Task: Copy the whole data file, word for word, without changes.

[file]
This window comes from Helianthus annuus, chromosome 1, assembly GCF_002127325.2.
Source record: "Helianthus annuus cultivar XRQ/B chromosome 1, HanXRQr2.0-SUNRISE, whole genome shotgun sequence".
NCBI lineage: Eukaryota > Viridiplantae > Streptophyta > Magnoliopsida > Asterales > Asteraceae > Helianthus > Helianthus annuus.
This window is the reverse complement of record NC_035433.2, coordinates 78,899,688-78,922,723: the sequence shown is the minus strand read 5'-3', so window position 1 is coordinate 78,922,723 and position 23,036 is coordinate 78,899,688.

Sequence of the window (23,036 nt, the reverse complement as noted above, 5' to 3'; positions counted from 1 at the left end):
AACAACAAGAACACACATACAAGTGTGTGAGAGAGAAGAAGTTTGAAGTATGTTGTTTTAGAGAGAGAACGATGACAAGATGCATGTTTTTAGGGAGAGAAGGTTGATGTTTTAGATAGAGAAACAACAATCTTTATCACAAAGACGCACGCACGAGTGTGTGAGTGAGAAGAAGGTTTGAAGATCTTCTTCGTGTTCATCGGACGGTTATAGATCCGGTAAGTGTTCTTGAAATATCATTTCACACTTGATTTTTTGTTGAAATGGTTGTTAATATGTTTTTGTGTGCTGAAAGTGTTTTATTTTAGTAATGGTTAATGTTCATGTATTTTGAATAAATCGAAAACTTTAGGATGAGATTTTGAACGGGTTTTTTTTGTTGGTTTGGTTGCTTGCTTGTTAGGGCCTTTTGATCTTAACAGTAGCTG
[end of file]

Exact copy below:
This window comes from Helianthus annuus, chromosome 1, assembly GCF_002127325.2.
Source record: "Helianthus annuus cultivar XRQ/B chromosome 1, HanXRQr2.0-SUNRISE, whole genome shotgun sequence".
NCBI lineage: Eukaryota > Viridiplantae > Streptophyta > Magnoliopsida > Asterales > Asteraceae > Helianthus > Helianthus annuus.
This window is the reverse complement of record NC_035433.2, coordinates 78,899,688-78,922,723: the sequence shown is the minus strand read 5'-3', so window position 1 is coordinate 78,922,723 and position 23,036 is coordinate 78,899,688.

Sequence of the window (23,036 nt, the reverse complement as noted above, 5' to 3'; positions counted from 1 at the left end):
AACAACAAGAACACACATACAAGTGTGTGAGAGAGAAGAAGTTTGAAGTATGTTGTTTTAGAGAGAGAACGATGACAAGATGCATGTTTTTAGGGAGAGAAGGTTGATGTTTTAGATAGAGAAACAACAATCTTTATCACAAAGACGCACGCACGAGTGTGTGAGTGAGAAGAAGGTTTGAAGATCTTCTTCGTGTTCATCGGACGGTTATAGATCCGGTAAGTGTTCTTGAAATATCATTTCACACTTGATTTTTTGTTGAAATGGTTGTTAATATGTTTTTGTGTGCTGAAAGTGTTTTATTTTAGTAATGGTTAATGTTCATGTATTTTGAATAAATCGAAAACTTTAGGATGAGATTTTGAACGGGTTTTTTTTGTTGGTTTGGTTGCTTGCTTGTTAGGGCCTTTTGATCTTAACAGTAGCTG